After numerous bad experiences with hairdressers I took the executive decision to never go to a hairdressers again. I do not mean to cause offence to hairdressers out there, I acknowledge that good hairdressers DO exist yet I have never had a haircut from one. I have given up, that life of scheduled haircuts and blow drys will never be for me. However, I do love to continually change my hair colour so I have had to learn pretty fast what gets results and what doesn't. I have used sun in since I was a teenager and I was forbidden to dye my hair and I still use it to this day!
--What is Sun In?--
It is a hair lightener which is heat activated, it comes in various different formations depending on the strength of the peroxide (the hair lightening agent). It works by stripping the hair of its current colour pigment rather than depositing any colour itself. It is not recommended for very dark brown, black or grey hair as it will not be strong enough to lift the pigment from the hair.
--How do I use it?--
What I love about sun in is that it is so easy to use. Simply wash your hair and then depending on the look you are going for you spray it on to your hair then dry your hair and style as normal. The following looks can be achieved with sun in:
- All over lightening effect - spray all over
- Root touch up - spray on the roots only
- Ombre effect - spray on the ends of hair heavily at the bottom getting lighter on the way up
- Highlights - separate the hair into sections and then spray specific strands
From the very first application you can noticeably see a significant lightening of the hair. The beauty of this product is that you can control how light you want your hair colour to go over time. You can always do a strand test (which you should do anyway) see how your hair reacts and go from there rather than committing to a colour.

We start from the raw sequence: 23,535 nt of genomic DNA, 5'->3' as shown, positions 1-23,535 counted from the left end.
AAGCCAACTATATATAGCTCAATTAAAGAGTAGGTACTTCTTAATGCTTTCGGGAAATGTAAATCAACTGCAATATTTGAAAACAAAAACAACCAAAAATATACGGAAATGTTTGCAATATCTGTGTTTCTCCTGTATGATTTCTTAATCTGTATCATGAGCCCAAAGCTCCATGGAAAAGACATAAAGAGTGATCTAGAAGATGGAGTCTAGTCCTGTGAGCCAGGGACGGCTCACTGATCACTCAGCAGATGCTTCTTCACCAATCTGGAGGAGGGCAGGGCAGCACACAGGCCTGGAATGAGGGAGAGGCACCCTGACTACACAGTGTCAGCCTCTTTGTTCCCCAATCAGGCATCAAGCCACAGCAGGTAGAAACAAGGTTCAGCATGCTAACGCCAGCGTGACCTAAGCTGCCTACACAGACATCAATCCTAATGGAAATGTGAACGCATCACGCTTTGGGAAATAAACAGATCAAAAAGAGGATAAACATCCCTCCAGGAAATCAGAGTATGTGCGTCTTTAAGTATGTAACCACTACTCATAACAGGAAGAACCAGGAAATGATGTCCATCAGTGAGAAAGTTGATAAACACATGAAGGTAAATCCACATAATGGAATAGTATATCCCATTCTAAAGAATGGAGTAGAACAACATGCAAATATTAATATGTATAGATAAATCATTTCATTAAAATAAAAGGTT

Results will vary from person to person due to hair porosity, whether the hair is colour treated and curl pattern in the hair. This product will damage your hair as it contains hydrogen peroxide - there is no getting round this - how it affects your hair will also depend on its current condition/hair type. My hair is very coarse so it can handle peroxide fairly well (I have bleached my hair 3 times in one day and my hair was only a little bit dry afterwards!) but I do give my hair more intense conditioner treatments in order to counteract the dryness.
I have used this product in all the ways described in the how to use part of this review! I have naturally dark blonde hair and by using this product alone I have gotten to a really light blonde. You will need to counteract the brassy tones that light blonde hair is subject to, this can be done by using a purple shampoo.
For an easy, fool proof, effective way to change up your hair colour then just get some sun in! It is widely available from Superdrug for £5.75 (price correct at time of writing) which is very affordable especially in comparison to a trip to the hairdressers. I will continue to keep buying this product as it enables me to change up my hair whenever I want to. Just as any hair lightening process you are trading off a lighter hair colour for a little bit of damage so do bear this in mind if your intending to go lighter!